Why I can’t forget about Abby Wambach. And why you shouldn’t, either.
A few weeks ago, soccer legend Abby Wambach released a Gatorade commercial called, “Forget Me.”
I hesitate to call it a commercial, because the spot was less about the sports drink itself and more about Wambach’s retirement from soccer. It was basically a message to her fans and to the rest of the players on the U.S. Women’s National Soccer Team.
The entire spot only lasts a minute. But the words will resonate forever.
“Forget me,” Wambach’s voice says in the background as she sits solemnly on a folding metal chair in front of her locker. “Forget my number. Forget my name. Forget I ever existed. Forget the medals won, the records broken and the sacrifices made. I want to leave a legacy where the ball keeps rolling forward. Where the next generation accomplishes things so great that I am no longer remembered.”
Wambach takes her nametag from her locker, stands up and drops it into the garbage can on her way out of the door. “So, forget me,” her voice continues. “Because the day I’m forgotten, is the day we will succeed.”
I love this message. I really, really do. But I have one small, even miniscule, issue with it—I can never truly forget about Abby Wambach. And neither should you.
I grew up only an hour away from Wambach’s hometown of Rochester, NY. Her status as a soccer phenomenon was widely known throughout Western New York, years before she became legendary. Whenever I’d see Wambach on television, playing in front of the world, I’d pause and think—wow, that’s a hometown girl right there, and she’s the best soccer player in the world. Throughout her entire career, Wambach never forgot where she came from. So those who live in the same area she grew up in cannot possibly forget about her.
I’d also be remiss if I didn’t talk about Wambach’s uncanny ability to even the playing field between men and women on the soccer pitch. She has the most international goals (184) out of any soccer player in history, male or female. Her leadership and unmatched play on the field, as well as her role as a tireless advocate for women’s sports off the field, has helped attract a whole new generation of soccer fans in the U.S. and around the globe. Look no further than the gold medal game of the 2015 Women’s World Cup. An astounding 24.5 million people tuned into watch the U.S. defeat Japan, which was more than the average of each 2015 NBA Finals game throughout the entire series. How do you forget someone who helped accomplish such an unbelievable feat?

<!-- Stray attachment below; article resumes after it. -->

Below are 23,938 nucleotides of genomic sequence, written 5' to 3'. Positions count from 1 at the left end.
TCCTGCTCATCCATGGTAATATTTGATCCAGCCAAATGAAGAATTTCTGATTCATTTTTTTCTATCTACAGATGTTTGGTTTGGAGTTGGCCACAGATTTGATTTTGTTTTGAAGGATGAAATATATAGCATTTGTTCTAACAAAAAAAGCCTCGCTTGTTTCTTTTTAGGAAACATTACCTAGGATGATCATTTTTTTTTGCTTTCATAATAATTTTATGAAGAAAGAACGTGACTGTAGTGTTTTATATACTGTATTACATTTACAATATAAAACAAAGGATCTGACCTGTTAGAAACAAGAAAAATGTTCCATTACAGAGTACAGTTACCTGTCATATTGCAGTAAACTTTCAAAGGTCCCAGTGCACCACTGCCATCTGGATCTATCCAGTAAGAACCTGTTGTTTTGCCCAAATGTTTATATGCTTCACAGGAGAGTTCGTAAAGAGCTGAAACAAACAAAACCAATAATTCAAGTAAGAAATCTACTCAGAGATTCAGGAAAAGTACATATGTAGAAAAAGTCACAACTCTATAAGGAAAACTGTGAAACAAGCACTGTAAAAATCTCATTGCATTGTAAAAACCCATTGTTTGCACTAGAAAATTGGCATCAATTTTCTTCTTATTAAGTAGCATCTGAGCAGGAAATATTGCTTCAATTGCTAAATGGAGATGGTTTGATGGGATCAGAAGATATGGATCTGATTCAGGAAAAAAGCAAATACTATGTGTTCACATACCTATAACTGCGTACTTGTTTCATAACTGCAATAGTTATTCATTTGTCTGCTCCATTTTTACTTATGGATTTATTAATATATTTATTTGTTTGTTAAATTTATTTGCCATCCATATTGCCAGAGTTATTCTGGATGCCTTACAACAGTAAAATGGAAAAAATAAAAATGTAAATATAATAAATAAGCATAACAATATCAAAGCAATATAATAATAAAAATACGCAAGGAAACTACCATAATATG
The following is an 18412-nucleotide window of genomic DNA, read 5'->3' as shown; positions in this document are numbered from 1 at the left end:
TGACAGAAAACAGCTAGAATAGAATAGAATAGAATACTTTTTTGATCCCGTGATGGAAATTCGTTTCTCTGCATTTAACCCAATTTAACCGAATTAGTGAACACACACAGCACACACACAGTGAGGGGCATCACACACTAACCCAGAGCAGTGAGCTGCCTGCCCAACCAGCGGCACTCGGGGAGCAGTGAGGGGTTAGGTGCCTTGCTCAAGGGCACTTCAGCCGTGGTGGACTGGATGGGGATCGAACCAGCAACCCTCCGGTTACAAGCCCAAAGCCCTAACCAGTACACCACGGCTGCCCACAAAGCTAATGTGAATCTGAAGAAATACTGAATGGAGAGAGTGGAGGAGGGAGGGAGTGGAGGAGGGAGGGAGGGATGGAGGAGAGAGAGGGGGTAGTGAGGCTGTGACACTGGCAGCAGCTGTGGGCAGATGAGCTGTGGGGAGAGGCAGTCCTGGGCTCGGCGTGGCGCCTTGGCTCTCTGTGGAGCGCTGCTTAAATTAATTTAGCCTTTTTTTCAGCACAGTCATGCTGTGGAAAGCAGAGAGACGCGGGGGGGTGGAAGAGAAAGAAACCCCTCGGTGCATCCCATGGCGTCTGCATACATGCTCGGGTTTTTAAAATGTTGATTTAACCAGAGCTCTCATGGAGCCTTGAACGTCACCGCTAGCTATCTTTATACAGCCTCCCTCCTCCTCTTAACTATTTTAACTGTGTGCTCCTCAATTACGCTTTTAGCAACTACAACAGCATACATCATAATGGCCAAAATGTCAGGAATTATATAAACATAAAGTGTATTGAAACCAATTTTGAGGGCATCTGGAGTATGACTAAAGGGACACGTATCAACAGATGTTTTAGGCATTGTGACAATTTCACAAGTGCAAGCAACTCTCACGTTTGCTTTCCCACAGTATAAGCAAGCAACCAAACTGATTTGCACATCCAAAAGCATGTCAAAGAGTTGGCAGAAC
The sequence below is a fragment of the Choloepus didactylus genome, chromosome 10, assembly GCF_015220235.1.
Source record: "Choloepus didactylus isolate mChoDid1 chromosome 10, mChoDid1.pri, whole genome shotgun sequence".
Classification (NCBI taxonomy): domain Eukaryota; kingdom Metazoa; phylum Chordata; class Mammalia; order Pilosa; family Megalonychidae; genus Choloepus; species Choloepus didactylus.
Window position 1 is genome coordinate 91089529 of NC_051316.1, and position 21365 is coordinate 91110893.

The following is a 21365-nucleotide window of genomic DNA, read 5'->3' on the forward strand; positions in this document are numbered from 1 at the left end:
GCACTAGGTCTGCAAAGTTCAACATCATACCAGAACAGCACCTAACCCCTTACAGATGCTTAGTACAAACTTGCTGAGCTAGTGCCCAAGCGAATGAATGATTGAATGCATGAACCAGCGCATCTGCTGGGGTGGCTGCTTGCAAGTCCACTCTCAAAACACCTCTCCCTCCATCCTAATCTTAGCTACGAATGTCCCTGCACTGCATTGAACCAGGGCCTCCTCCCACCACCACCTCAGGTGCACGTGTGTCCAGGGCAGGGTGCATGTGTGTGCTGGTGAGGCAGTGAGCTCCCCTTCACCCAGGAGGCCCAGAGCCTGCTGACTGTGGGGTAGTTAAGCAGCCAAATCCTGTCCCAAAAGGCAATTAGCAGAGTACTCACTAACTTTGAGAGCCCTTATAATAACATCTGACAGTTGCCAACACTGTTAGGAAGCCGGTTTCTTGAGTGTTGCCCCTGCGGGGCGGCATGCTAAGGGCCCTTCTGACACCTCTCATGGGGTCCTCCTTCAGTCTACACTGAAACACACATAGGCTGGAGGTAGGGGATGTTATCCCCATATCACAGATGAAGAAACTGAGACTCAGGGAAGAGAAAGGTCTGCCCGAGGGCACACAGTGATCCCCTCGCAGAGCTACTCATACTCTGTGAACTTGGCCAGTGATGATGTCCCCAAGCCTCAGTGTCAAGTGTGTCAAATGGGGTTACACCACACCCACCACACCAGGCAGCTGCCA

Lastly, as a gay woman, I cannot overlook what Wambach has done for LGBT equality simply by being herself. She is a worldwide famous athlete. She has numerous endorsements, including Nike and Gatorade. She appears on talk shows and commercial spots. She is revered and respected globally. And she’s an out and proud lesbian. Nothing was more profound to me than when she kissed her wife on live television after winning gold at the 2015 Women’s World Cup. I love that the camera didn’t pull away.
Successful and Talented Athlete+Celebration+Love Between Two Women= Normal.
That’s the equation the world was left to digest, and it’s one I certainly hope the world never forgets.
So, Abby—I get it. I get your message. You want the next generation to carve out their individual legacies instead of being compared to yours. It’s a selfless act and an honorable one at that. But I will never be able to forget all that you accomplished for women, the game of soccer, and LGBT individuals everywhere. You are a true legend.
And legends are never forgotten.